The Hate U Give by Angie Thomas is about Starr Carter who is constantly switching between her Garden Heights self and Williamson Prep self. She switches her speech, personality, and behavior to match where she is at. After a shooting with her childhood friend, Starr finds it increasingly difficult for both Starrs’ to remain separated. Angie Thomas does a wonderful job at making you love some characters, hate others, and at times make you feel genuinely uncomfortable along with an ending that will make you feel satisfied. All in all, I loved this book and at times could not set it down and would recommend this book with a 5 out of 5 stars.
Starr is a sixteen-year-old Black teen living in Garden Heights. Although she lives in a poor neighborhood, Starr attends a private school in a predominately white affluent neighborhood. While Starr is at a party in her neighborhood, a shooting forces her to leave with her friend, Khalil. On their way back, they're pulled over by police, and when Khalil is asked to step out of the car, he's shot and killed. Following his death, Starr finds it increasingly more difficult to balance her two lives, and gains attention when she takes getting justice for Khalil into her own hands.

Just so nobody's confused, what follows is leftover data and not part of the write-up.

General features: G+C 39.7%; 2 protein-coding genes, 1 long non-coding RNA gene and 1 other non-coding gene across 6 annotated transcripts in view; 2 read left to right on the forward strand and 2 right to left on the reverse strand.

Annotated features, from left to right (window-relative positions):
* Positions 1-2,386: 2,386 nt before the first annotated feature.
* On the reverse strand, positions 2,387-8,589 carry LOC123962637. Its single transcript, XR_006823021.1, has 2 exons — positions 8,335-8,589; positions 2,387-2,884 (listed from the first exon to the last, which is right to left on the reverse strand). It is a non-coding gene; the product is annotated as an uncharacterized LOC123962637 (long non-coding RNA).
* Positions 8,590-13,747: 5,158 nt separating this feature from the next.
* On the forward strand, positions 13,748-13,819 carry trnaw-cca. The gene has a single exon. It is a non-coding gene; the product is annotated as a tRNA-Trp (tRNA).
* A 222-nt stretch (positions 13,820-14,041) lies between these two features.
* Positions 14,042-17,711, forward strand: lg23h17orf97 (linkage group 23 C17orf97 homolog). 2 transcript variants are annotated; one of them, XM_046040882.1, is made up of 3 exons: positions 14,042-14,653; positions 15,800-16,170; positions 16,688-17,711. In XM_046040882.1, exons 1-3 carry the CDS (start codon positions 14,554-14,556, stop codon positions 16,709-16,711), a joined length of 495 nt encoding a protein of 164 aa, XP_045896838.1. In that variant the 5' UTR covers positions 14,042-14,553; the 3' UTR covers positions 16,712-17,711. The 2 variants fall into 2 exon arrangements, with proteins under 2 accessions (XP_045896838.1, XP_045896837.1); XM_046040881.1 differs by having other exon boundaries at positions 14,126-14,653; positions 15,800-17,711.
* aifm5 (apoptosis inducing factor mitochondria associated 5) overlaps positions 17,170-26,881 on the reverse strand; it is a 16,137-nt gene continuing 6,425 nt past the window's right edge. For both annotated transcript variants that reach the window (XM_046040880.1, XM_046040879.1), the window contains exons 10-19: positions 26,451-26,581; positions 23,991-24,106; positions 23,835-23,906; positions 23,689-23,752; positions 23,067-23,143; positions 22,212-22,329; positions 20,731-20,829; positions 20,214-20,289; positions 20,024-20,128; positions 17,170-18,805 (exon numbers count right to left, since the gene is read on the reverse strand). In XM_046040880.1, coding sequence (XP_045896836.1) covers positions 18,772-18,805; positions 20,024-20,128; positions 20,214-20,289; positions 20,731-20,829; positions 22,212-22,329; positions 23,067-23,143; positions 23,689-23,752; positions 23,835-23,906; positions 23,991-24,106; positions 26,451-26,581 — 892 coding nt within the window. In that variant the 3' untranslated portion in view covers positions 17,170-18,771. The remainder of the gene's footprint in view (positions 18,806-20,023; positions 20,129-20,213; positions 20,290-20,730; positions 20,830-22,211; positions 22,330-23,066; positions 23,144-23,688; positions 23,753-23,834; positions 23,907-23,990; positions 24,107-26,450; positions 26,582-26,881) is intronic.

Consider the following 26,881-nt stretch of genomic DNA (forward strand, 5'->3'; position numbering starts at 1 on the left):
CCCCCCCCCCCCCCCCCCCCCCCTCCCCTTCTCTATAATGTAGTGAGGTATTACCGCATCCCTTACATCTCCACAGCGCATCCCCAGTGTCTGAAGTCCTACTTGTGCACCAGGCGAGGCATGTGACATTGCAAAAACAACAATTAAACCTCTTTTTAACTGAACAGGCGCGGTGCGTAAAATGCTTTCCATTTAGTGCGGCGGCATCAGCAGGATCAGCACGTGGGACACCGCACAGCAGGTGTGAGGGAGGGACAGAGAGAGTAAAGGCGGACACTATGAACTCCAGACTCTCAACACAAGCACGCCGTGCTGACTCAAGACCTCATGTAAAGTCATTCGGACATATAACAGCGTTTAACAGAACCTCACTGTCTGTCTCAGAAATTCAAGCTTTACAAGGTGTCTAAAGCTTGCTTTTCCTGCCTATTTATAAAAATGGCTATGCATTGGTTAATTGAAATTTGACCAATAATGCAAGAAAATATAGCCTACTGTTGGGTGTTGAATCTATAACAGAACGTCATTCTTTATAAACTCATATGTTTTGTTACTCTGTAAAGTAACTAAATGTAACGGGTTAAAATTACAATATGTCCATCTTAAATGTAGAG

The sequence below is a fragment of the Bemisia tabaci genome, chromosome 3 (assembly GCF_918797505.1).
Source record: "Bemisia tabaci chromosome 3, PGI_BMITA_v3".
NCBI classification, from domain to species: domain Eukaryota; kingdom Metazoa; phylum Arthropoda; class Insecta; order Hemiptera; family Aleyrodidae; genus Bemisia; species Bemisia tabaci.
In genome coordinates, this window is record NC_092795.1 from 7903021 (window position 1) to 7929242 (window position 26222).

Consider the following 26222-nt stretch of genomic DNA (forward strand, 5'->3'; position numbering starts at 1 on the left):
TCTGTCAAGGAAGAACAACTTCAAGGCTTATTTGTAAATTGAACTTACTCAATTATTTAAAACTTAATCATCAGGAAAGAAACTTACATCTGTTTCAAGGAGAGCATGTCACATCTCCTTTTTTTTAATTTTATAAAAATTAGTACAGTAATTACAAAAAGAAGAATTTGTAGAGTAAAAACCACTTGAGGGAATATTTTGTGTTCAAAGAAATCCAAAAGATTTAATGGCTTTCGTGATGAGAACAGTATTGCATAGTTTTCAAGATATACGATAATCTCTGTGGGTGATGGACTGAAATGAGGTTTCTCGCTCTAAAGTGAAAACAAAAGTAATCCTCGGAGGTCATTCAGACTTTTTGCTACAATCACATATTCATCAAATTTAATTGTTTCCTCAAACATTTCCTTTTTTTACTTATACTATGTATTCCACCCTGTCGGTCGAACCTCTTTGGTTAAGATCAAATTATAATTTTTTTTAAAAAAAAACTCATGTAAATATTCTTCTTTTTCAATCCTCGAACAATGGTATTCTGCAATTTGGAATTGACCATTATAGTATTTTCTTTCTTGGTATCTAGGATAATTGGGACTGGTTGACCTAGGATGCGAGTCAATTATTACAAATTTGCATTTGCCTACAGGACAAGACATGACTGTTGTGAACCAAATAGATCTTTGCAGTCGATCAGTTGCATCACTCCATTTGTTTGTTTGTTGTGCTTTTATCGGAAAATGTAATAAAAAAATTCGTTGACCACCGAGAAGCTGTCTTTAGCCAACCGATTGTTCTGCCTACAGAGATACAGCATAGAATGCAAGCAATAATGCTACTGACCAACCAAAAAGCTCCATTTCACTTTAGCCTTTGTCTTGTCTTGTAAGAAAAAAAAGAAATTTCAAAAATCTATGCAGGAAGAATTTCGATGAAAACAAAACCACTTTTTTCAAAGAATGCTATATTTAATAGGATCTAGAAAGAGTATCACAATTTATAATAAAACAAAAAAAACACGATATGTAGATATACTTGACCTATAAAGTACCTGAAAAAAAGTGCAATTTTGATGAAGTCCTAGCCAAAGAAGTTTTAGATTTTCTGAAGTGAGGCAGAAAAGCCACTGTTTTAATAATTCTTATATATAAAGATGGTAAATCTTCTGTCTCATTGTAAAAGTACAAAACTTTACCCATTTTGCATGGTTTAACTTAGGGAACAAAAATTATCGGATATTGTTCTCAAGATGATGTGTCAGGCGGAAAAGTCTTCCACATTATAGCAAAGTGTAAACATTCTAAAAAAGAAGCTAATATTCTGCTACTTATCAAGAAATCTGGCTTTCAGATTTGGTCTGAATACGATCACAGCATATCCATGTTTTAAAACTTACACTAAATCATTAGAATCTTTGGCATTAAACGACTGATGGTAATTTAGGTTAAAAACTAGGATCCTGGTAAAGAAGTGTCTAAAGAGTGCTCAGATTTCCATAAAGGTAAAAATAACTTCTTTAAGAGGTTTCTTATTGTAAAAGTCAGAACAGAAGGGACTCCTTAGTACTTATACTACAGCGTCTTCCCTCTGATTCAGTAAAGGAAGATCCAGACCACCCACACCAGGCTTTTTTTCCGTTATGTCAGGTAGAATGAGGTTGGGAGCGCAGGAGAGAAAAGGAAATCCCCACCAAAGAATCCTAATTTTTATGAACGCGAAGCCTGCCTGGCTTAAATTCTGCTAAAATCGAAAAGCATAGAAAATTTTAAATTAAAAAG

I loved this book! Besdies the fact that it addresses a real world issue, it was also full of the everyday and the mundane, which was a good balance to the overall conflict in the story. I also liked how the ending was realistic, even if it was sad. Starr is my favorite character because her story is an important example of how each of us has a voice that is valuable, and she also shows that advocacy doesn't always have to be through demonstrations or riots.